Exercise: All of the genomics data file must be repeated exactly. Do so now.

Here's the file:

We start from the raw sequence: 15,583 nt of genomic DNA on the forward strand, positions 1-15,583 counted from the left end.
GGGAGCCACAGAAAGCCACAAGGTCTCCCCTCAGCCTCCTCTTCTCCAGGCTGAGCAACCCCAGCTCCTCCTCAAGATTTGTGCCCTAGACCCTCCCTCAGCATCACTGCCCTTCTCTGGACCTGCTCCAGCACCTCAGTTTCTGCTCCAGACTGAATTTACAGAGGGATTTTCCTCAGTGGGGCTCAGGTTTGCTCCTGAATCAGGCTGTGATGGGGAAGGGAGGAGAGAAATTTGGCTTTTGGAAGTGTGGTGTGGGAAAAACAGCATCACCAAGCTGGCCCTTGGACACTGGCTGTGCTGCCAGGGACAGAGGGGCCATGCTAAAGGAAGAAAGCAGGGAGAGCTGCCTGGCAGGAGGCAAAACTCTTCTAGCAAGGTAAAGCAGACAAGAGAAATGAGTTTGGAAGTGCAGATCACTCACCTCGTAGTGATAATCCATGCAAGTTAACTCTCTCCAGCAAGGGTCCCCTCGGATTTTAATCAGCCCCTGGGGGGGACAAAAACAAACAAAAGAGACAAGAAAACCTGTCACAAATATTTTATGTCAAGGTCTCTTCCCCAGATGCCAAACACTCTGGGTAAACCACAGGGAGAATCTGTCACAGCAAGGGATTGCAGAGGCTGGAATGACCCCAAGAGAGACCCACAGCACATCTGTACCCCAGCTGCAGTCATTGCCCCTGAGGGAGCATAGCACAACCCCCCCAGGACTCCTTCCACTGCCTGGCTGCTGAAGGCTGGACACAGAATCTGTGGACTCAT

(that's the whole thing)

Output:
We start from the raw sequence: 15,583 nt of genomic DNA on the forward strand, positions 1-15,583 counted from the left end.
GGGAGCCACAGAAAGCCACAAGGTCTCCCCTCAGCCTCCTCTTCTCCAGGCTGAGCAACCCCAGCTCCTCCTCAAGATTTGTGCCCTAGACCCTCCCTCAGCATCACTGCCCTTCTCTGGACCTGCTCCAGCACCTCAGTTTCTGCTCCAGACTGAATTTACAGAGGGATTTTCCTCAGTGGGGCTCAGGTTTGCTCCTGAATCAGGCTGTGATGGGGAAGGGAGGAGAGAAATTTGGCTTTTGGAAGTGTGGTGTGGGAAAAACAGCATCACCAAGCTGGCCCTTGGACACTGGCTGTGCTGCCAGGGACAGAGGGGCCATGCTAAAGGAAGAAAGCAGGGAGAGCTGCCTGGCAGGAGGCAAAACTCTTCTAGCAAGGTAAAGCAGACAAGAGAAATGAGTTTGGAAGTGCAGATCACTCACCTCGTAGTGATAATCCATGCAAGTTAACTCTCTCCAGCAAGGGTCCCCTCGGATTTTAATCAGCCCCTGGGGGGGACAAAAACAAACAAAAGAGACAAGAAAACCTGTCACAAATATTTTATGTCAAGGTCTCTTCCCCAGATGCCAAACACTCTGGGTAAACCACAGGGAGAATCTGTCACAGCAAGGGATTGCAGAGGCTGGAATGACCCCAAGAGAGACCCACAGCACATCTGTACCCCAGCTGCAGTCATTGCCCCTGAGGGAGCATAGCACAACCCCCCCAGGACTCCTTCCACTGCCTGGCTGCTGAAGGCTGGACACAGAATCTGTGGACTCAT